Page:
Clinical features: A 71-year-old female with low back pain sought chiropractic care. Her initial score on the Beck Depression Inventory (BDI) was 8.
Intervention and outcome: The patient was treated with flexion-distraction chiropractic technique, moist hot packs, and interferential current to the lumbar spine a total of 11 times over 11 weeks. The BDI was administered at baseline and again three times during care. Her scores went from 8 (indicated moderate depression) to 4 (indicating no or minimal depression) to 0 during her care.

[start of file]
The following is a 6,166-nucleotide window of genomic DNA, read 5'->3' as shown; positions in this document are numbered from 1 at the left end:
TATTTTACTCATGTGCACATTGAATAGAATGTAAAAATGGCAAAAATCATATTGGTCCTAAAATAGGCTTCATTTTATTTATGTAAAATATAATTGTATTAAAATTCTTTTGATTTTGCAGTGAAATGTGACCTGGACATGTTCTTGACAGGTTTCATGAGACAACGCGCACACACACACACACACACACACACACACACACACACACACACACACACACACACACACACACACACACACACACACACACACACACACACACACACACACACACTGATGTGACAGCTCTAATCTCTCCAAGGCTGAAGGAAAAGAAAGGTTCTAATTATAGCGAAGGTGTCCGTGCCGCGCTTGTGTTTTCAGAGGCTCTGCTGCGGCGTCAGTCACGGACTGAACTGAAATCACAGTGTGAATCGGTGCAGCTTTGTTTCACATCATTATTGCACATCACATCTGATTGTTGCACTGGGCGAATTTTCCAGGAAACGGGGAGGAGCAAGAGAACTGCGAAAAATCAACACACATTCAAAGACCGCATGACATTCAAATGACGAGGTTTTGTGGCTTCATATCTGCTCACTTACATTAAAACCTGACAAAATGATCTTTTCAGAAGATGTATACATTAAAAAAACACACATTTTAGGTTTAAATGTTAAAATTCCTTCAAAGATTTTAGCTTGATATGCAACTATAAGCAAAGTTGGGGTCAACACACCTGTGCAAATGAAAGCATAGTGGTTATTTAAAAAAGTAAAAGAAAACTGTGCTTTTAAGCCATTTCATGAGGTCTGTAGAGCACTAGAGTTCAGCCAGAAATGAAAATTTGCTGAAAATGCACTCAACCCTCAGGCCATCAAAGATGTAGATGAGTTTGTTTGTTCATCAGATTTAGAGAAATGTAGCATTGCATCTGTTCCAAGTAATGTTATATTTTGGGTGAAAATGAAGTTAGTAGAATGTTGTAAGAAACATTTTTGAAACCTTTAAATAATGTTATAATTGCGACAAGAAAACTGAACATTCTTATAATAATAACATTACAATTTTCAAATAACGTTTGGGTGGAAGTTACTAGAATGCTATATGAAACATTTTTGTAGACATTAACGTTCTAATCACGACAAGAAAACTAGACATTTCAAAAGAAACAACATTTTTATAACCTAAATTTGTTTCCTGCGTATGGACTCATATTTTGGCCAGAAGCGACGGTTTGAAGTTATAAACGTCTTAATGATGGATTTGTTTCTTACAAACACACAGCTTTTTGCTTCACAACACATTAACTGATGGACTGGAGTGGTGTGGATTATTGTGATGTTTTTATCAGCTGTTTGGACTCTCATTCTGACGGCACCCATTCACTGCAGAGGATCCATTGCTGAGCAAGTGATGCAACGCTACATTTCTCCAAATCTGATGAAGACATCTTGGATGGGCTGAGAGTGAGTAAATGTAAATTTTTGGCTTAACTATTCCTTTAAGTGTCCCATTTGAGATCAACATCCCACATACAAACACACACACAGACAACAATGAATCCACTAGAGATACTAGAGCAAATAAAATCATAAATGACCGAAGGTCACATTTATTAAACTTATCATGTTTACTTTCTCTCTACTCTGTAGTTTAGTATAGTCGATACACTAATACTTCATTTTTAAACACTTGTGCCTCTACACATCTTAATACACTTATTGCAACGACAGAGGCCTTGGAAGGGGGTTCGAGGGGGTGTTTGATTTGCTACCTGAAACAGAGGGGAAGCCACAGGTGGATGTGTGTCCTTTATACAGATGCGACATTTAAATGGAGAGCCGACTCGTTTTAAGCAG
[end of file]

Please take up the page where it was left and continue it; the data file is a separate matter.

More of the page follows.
Conclusion: While non-musculoskeletal complaints as a chief complaint make up a small percentage of chiropractic practice, chiropractors see large numbers of patients with low back pain and depression. There is scant literature about the effect of chiropractic care as a treatment for depression. There are reports of other complementary and alternative medicine CAM treatments for patients with depression as well as reports of depression screening and awareness in chiropractic practice. This patient's depression improved while under chiropractic care for her low back pain. This may have been due to a variety of factors, such as natural progression, therapeutic effect of touch, patient–doctor interaction, or improvement secondary to the improvement of her back pain.
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